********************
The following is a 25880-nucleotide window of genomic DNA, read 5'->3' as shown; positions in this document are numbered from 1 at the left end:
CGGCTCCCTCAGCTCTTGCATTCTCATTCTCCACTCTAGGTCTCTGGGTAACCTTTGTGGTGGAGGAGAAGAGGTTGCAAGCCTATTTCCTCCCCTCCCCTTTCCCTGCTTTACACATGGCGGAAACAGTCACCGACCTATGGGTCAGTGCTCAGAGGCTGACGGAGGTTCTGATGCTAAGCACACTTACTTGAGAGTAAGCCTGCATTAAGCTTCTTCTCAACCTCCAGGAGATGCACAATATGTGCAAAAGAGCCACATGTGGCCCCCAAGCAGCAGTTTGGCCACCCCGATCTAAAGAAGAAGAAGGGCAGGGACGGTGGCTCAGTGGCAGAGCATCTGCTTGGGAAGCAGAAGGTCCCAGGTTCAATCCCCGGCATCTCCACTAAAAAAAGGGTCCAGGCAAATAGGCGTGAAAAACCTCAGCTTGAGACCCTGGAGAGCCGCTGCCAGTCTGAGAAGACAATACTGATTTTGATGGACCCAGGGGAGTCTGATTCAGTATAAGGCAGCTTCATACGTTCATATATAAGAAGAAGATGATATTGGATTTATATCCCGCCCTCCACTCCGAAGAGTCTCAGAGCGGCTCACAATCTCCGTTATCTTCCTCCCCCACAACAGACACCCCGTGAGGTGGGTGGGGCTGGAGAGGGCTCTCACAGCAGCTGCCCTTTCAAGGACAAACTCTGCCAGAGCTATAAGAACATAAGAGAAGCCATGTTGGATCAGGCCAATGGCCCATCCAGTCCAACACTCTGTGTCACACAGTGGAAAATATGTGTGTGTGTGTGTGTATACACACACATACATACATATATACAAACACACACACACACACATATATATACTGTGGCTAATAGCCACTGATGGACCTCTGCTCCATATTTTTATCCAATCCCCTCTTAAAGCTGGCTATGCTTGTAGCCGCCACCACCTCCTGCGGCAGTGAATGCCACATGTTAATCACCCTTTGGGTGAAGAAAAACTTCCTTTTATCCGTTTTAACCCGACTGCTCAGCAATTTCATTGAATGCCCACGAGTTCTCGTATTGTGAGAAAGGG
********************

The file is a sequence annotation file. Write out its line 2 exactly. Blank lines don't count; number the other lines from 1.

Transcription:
CGGCTCCCTCAGCTCTTGCATTCTCATTCTCCACTCTAGGTCTCTGGGTAACCTTTGTGGTGGAGGAGAAGAGGTTGCAAGCCTATTTCCTCCCCTCCCCTTTCCCTGCTTTACACATGGCGGAAACAGTCACCGACCTATGGGTCAGTGCTCAGAGGCTGACGGAGGTTCTGATGCTAAGCACACTTACTTGAGAGTAAGCCTGCATTAAGCTTCTTCTCAACCTCCAGGAGATGCACAATATGTGCAAAAGAGCCACATGTGGCCCCCAAGCAGCAGTTTGGCCACCCCGATCTAAAGAAGAAGAAGGGCAGGGACGGTGGCTCAGTGGCAGAGCATCTGCTTGGGAAGCAGAAGGTCCCAGGTTCAATCCCCGGCATCTCCACTAAAAAAAGGGTCCAGGCAAATAGGCGTGAAAAACCTCAGCTTGAGACCCTGGAGAGCCGCTGCCAGTCTGAGAAGACAATACTGATTTTGATGGACCCAGGGGAGTCTGATTCAGTATAAGGCAGCTTCATACGTTCATATATAAGAAGAAGATGATATTGGATTTATATCCCGCCCTCCACTCCGAAGAGTCTCAGAGCGGCTCACAATCTCCGTTATCTTCCTCCCCCACAACAGACACCCCGTGAGGTGGGTGGGGCTGGAGAGGGCTCTCACAGCAGCTGCCCTTTCAAGGACAAACTCTGCCAGAGCTATAAGAACATAAGAGAAGCCATGTTGGATCAGGCCAATGGCCCATCCAGTCCAACACTCTGTGTCACACAGTGGAAAATATGTGTGTGTGTGTGTGTATACACACACATACATACATATATACAAACACACACACACACACATATATATACTGTGGCTAATAGCCACTGATGGACCTCTGCTCCATATTTTTATCCAATCCCCTCTTAAAGCTGGCTATGCTTGTAGCCGCCACCACCTCCTGCGGCAGTGAATGCCACATGTTAATCACCCTTTGGGTGAAGAAAAACTTCCTTTTATCCGTTTTAACCCGACTGCTCAGCAATTTCATTGAATGCCCACGAGTTCTCGTATTGTGAGAAAGGG